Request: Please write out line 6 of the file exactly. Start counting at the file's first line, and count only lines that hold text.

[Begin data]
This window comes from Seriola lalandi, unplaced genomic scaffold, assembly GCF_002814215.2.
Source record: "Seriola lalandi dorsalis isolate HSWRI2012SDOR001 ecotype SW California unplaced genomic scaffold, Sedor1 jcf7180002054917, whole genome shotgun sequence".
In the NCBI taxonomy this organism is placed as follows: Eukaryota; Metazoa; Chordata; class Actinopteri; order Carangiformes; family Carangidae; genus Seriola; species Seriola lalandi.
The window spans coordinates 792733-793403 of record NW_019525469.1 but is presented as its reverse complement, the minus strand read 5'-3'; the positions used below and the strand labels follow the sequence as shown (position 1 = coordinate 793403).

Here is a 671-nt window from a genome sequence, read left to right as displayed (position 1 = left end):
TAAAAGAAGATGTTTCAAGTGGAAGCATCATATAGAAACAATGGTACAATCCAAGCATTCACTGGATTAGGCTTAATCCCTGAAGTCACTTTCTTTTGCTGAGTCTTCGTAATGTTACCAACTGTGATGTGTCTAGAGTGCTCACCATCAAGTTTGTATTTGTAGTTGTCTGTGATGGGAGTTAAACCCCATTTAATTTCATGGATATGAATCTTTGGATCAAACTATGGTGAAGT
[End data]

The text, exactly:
TAAAAGAAGATGTTTCAAGTGGAAGCATCATATAGAAACAATGGTACAATCCAAGCATTCACTGGATTAGGCTTAATCCCTGAAGTCACTTTCTTTTGCTGAGTCTTCGTAATGTTACCAACTGTGATGTGTCTAGAGTGCTCACCATCAAGTTTGTATTTGTAGTTGTCTGTGATGGGAGTTAAACCCCATTTAATTTCATGGATATGAATCTTTGGATCAAACTATGGTGAAGT